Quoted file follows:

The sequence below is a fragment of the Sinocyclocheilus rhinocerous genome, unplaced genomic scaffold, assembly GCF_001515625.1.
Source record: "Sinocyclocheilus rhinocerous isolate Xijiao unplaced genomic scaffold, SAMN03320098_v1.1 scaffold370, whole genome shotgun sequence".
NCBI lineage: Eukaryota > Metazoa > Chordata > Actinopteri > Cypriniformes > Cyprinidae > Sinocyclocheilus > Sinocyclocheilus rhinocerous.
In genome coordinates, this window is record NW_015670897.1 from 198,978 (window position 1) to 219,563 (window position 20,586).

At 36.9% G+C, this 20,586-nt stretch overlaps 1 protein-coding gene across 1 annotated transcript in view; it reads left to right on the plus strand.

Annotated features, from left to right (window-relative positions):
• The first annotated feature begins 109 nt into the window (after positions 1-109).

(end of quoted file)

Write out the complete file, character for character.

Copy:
The sequence below is a fragment of the Sinocyclocheilus rhinocerous genome, unplaced genomic scaffold, assembly GCF_001515625.1.
Source record: "Sinocyclocheilus rhinocerous isolate Xijiao unplaced genomic scaffold, SAMN03320098_v1.1 scaffold370, whole genome shotgun sequence".
NCBI lineage: Eukaryota > Metazoa > Chordata > Actinopteri > Cypriniformes > Cyprinidae > Sinocyclocheilus > Sinocyclocheilus rhinocerous.
In genome coordinates, this window is record NW_015670897.1 from 198,978 (window position 1) to 219,563 (window position 20,586).

At 36.9% G+C, this 20,586-nt stretch overlaps 1 protein-coding gene across 1 annotated transcript in view; it reads left to right on the plus strand.

Annotated features, from left to right (window-relative positions):
• The first annotated feature begins 109 nt into the window (after positions 1-109).